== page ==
Edible properties of purslane

This article was endorsed by Elisenda Carballido - Dietitian nutritionist. Postgraduate in Phytotherapy and master in Nutrition and Metabolism.

How to eat purslane leaves

HOW TO COOK PURSLANE AND ITS NUTRITIONAL VALUE

Purslane as edible wild plant

Purslane (Portulaca oleracea L.) is a wild edible plant with very nutritious properties. They are very rich in fiber, omega 3, iron, calcium, vitamin A and magnesium, surpassing the nutritional value of most cultivated vegetables.

Although historically it has been a very consumed plant, at present its use is being lost due to the ignorance of its properties, and every time there are more people who consider it a weed of the orchard.

Purslane in the diet

wild purslane
Photo of purslane leaves

 

Purslane has been consumed for many years in food, until more productive crops, such as spinach, chard or lettuce, have been replacing it in the markets, and later on the tables of the houses.

Probably, the plant was consumed by our ancestors, but nowadays, its culinary use is about to be totally buried by food globalization.

Below we show the food properties of this excellent vegetable that we have in our fields, what it gives us and how it is cooked.

How is purslane consumed?

From purslane, its leaves and tender stems are consumed, in spring, before flowering, which are an ideal vegetable.

The taste of purslane is refreshing and quite neutral, so it can be added in almost any recipe.

It is generally used in salads or in vegetable recipes, similar to spinach.

History of purslane as edible wild plant

purslane soup recipe
Spanish text of a purslane soup recipe

 

There are numerous references to purslane in ancient recipe books, as in many recipes, provides beneficial properties, very healthy and pleasant to the palate.

One of the first vestiges of the use of this plant in the kitchen appears in the kitchen cookbook Sent Soví (1324), where the purslane appears cited as an ingredient of a soup, with refreshing properties.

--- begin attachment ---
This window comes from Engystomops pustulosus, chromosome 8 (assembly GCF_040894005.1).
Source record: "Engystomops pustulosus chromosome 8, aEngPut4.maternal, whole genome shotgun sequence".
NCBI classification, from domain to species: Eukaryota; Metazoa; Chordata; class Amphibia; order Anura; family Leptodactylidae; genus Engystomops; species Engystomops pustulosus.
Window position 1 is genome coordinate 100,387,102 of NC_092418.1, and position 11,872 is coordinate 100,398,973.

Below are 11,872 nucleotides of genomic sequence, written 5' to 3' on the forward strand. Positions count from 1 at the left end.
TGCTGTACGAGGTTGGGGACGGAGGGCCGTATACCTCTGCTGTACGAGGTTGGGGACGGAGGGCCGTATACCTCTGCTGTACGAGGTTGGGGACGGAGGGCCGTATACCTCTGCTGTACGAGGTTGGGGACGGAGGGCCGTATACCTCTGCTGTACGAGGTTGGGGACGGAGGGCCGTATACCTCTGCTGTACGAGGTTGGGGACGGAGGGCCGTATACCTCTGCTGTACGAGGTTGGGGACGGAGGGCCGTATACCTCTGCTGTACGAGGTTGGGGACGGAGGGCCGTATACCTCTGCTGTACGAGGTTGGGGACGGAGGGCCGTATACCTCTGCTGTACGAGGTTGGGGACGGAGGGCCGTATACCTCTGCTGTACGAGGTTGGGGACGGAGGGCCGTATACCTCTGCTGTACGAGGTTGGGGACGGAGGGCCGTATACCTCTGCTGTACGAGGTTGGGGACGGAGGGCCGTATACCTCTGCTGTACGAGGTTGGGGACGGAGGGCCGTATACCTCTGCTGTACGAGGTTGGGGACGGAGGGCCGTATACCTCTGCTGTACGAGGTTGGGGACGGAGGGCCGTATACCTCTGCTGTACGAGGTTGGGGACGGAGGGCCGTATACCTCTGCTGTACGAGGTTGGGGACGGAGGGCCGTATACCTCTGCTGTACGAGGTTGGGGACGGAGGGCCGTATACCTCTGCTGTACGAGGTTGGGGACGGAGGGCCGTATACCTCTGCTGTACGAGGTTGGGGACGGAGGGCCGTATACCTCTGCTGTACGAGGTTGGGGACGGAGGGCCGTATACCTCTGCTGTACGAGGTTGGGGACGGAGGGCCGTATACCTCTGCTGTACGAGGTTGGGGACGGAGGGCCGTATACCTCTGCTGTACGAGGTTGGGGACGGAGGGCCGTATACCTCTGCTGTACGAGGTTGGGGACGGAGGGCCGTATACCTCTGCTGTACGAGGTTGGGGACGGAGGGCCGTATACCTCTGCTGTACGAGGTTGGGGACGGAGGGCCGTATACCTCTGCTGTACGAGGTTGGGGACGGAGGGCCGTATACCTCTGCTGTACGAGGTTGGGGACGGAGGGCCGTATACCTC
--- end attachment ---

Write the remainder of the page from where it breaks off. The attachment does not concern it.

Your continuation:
See below an English transcription of a fragment of a Dictionary of medical sciences, volume XXIII (1824, Madrid) which contains a recipe with purslane:

PURSLANE AU LANGUEDOCIENNE

Roast lightly and then cook with salt water, drain and put in a saucepan, with oil, butter, lard or fat, salt, pepper, spices, an anchovy, parsley and a little garlic, chopped; they are immediately mixed with bread crumbs, in milk, or beef broth, leaving them to finish cooking, to add grated cheese; they are thickened with egg yolks, they are dressed in a dish or pan, and they are covered with bread and grated cheese, scrambled on both sides, leaving to be encrusted by two fires.

Recipes with purslane

The simplest way to consume purslane is as an edible leaf, similar to spinach: in salads, soups, vegetable creams, on toast, etc. They can also be mixed in recipes such as rice, pasta, stews, …

It is delicious to add purslane in vegetable creams because its mucilages give it a lot of creaminess, for example, in a zucchini cream.

It is also exquisite in a salad with, simply, a little oil, salt and black pepper. Purslane can be converted into a delicious pickle, with a bit of spices like orange peel and juniper.

In other countries the seeds are consumed. It is described that the Australian aborigines grind the seeds of the plant and use them in the preparation of breads.

* List of recipes prepared with purslane:

Letuce salad with purslane

Lettuce salad with purslane

Purslane salad with avocado

Purslane salad with avocado

Benefits and nutritional value of purslane

Purslane is rich in mucilage, a type of fiber with emollient properties to soften the tissues and relieve inflammation, suitable for diets for stomach ulcers or gastritis, to improve digestive well-being.

They also act by accelerating the intestinal transit, which makes it an ideal vegetable for people with constipation, or who have excessive cholesterol.

In addition, purslane is very diuretic and nutritious: rich in calcium, magnesium, iron and vitamin A (in the form of beta-carotene).

We should highlight its high content of omega 3 (linolenic acid) (described up to 4 g of omega 3 per 100g of purslane), exceeding in omega 3 content some “superfoods” as powerful as spirulina.

* Related information:

Other wild plants edible leaves

Benefits and composition of purslane

punto rojo More information on wild edible plants.

Editorial
Written by Editorial Botanical-online team in charge of content writing

2 July, 2019

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Botanical-online is an informative page that describes, among other topics, the traditional uses of plants from a therapeutic point of view. Their descriptions do not replace professional advice. Botanical-online is not responsible for self-medication and recommends consulting with the physician.
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